Latest News 29-03-2024 00:02 6 Views

As gray wolves terrorize farms and ranches, GOP lawmakers demand endangered species delisting

A group of 20 House Republicans is urging the Biden administration to roll back protections for the gray wolf, pointing to the species' growing population size and conflicts with ranchers and farmers.

The GOP coalition, led by Rep. Cliff Bentz, R-Ore., argued in a letter to U.S. Fish and Wildlife Service (FWS) Director Martha Williams that the gray wolf no longer needed to be listed under the Endangered Species Act. He wrote that 'protection merely for the sake of protection' is not the purpose of the law. Instead, he encouraged the agency to focus its efforts on protecting species in danger of extinction.

'The substantial growth in the population of gray wolves throughout Oregon and the western United States poses significant challenges for ranchers, farmers, and outdoorsmen alike,' Bentz, who chairs the House Natural Resources Committee's Water, Wildlife, and Fisheries Subcommittee, told Fox News Digital in a statement.

'It's imperative that the U.S. Fish and Wildlife Service promptly act to delist the gray wolf so that those in the western United States who are burdened by the reintroduction of an admittedly recovered apex predator species can protect themselves.'

Bentz and his 19 fellow Republicans said the resurgence of the gray wolf population should be touted as a success story of the Endangered Species Act. They argued that removing the federal protections would allow western states to pursue their own protections.

And they emphasized that without a FWS rule delisting the species, the growing population of wolves would create significant, and sometimes life-threatening, conflicts for Americans. Under the Endangered Species Act, killing listed animals can be punishable by heavy fines and even jail time. 

'Unsurprisingly, the substantial growth in gray wolf populations has led to increased conflict between wolves and people,' the letter reads. 'The impact of gray wolves on livestock herds is not, and cannot, be limited to just depredation. Wolves inflict much greater damage to herds than can be measured by simply counting carcasses.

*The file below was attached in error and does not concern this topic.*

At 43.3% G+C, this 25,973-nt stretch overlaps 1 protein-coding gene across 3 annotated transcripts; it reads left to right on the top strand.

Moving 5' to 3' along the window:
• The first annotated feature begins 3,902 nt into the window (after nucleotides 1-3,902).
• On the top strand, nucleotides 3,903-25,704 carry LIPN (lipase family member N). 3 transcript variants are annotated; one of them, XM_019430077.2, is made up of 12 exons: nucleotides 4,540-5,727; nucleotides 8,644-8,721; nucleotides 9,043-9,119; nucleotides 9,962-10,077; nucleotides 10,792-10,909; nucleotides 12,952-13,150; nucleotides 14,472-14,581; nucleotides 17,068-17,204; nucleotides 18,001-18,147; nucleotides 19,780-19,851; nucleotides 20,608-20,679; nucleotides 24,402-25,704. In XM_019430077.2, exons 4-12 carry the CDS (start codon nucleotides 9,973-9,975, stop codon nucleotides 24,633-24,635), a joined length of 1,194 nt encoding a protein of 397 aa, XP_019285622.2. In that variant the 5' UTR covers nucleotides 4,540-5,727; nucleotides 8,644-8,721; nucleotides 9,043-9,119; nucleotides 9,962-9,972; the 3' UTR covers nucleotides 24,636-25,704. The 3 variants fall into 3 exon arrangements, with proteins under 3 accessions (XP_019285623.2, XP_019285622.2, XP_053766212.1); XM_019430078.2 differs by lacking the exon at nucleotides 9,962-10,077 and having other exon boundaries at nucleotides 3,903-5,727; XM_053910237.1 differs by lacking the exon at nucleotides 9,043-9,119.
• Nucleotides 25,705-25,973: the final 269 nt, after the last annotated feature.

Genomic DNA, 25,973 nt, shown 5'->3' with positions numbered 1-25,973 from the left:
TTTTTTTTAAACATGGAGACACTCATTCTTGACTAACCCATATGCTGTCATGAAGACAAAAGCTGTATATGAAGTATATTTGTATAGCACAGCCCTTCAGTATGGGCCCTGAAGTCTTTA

'Wolves have an immense psychological impact on livestock herds that does result in losses for producers. These losses can manifest as ‘stress, sickness, and reduced weight gain and pregnancy rates when wolves scare, chase or attack livestock.’ Too often ranchers are put in the impossible situation of choosing between obeying the law and protecting their livelihoods.'

The letter concluded by stating that ranchers 'must be able to protect their livestock' and should not 'be hamstrung by unnecessary regulations that over-protect a species that is thriving.'

In 2020, the Trump administration agreed that gray wolves had fully recovered and, as such, delisted them as 'endangered.' Then-Interior Secretary David Bernhardt said at the time that the species was neither threatened nor endangered, based on the provisions of the Endangered Species Act.

In early 2022, though, a federal district court reinstated the Endangered Species Act protections in the lower 48 states.

And, in a separate but related decision last month, the FWS declined to list the gray wolf in the Northern Rocky Mountains' ecosystem over objections from environmentalists. Bentz and the other GOP lawmakers said that decision means the species should be delisted across the country.

Calls placed to the FWS were not returned at press time. 


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